Ferrari's Charles Leclerc bags Singapore Grand Prix pole
World champion Lewis Hamilton, was second 0.191 seconds adrift, with Leclerc's Ferrari teammate Sebastian Vettel finishing third
Ferrari's Charles Leclerc put in a sensational lap under the spotlights to seize pole positions for Sunday's Singapore Formula One Grand Prix. The Monegasque, who also started the last two races in Belgium and Italy from the front, lit up the timing screens with a lap of one minute, 36.217 seconds. World champion Lewis Hamilton, was second 0.191 seconds adrift, with Leclerc's Ferrari team mate Sebastian Vettel third.
"Look at the time, I lost control three times in the lap," exclaimed a relieved Leclerc over the team radio. "Well done guys!" Saturday's pole was the fifth of Leclerc's career. Ferrari, who have struggled around twisty circuits had not been the favourites going into the weekend but Leclerc, who converted pole to victory in Spa and Monza, marked them out as contenders after setting the pace in the final practice sessions.
"I don't know where Ferrari picked up their pace today," said Hamilton who leads the championship by 63 points from team mate Valtteri Bottas. "This isn't one of their tracks. "I gave it absolutely all that I had. "It was as much as I could get out of the car. Vettel, who came into the weekend eclipsed by Leclerc after his run of successive wins, appeared to have pulled out some of the old magic, holding provisional pole after the first series of runs in the qualifying's final phase. But his second attempt was scrappy and Vettel, going slower than his previous best, aborted it and pulled back into the pits. Saturday was the seventh successive time the German four time champion had been outqualified by his 21-year-old team mate.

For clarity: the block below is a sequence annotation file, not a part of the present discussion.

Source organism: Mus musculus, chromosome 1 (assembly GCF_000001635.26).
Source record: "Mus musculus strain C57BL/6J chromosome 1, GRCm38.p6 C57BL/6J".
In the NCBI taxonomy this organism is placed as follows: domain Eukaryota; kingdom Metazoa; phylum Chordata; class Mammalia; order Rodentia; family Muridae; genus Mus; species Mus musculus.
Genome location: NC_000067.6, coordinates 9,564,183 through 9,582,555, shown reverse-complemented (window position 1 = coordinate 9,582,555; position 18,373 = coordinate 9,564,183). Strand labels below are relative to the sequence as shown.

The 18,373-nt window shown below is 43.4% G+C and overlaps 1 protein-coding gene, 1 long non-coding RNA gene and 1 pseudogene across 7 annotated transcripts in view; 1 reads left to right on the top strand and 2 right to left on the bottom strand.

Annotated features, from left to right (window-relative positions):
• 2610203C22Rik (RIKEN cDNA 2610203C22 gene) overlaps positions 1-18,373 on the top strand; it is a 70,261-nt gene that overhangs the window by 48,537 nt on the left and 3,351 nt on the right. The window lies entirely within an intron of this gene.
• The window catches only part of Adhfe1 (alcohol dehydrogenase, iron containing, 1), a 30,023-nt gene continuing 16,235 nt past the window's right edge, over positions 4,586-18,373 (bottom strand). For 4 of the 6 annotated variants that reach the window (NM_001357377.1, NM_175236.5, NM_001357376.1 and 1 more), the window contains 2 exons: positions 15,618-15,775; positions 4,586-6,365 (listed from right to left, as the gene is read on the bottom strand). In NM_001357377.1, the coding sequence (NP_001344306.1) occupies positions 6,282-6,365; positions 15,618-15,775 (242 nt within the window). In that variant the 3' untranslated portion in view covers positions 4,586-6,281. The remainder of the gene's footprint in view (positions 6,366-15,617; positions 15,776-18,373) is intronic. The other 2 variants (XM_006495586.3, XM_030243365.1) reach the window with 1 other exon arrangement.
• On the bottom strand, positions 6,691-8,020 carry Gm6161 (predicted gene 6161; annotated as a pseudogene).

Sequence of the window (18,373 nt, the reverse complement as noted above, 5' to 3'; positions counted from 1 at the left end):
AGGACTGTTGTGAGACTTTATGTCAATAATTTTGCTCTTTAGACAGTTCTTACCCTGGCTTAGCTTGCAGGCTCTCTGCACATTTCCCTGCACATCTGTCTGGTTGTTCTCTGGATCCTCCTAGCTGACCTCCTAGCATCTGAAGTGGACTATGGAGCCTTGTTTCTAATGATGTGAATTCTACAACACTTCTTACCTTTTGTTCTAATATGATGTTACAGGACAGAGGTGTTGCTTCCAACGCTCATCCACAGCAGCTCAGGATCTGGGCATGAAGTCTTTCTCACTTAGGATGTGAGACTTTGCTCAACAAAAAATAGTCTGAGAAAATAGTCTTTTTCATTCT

"Obviously the final attempt should have been better, but the car was quick and I was feeling good," said the 32-year-old whose future and whether he will see out his Ferrari contract that runs until the end of 2020 is the subject of much speculation. "We had a tiny wobble so there was no point finishing the lap because we were quite far behind. "It will certainly feel different tomorrow, but it should be a good race," added the German who hasn't won for more than a year. Hamilton and Vettel have both won four times in Singapore, with the pair the most successful drivers at the event.
The race has been won from pole eight times out of 11, complicating the duo's hopes of taking an unprecedented fifth win. Max Verstappen was fourth for Red Bull. The Milton Keynes-based team have finished second in Singapore for the last five years and had been hoping to go one better this year. But they seemed to lack the speed to challenge for pole after Verstappen ended Friday's opening practice fastest. Bottas, who has never started the Singapore race in the top three, was fifth.
Alexandar Albon, in only his third race for Red Bull after moving over from Toro Rosso, was sixth. The Singapore Grand Prix is the closest the British-born Thai rookie has to a home race. Carlos Sainz was seventh for McLaren ahead of Renault pair Daniel Ricciardo and Nico Hulkenberg. McLaren's British rookie Lando Norris rounded out the top ten.
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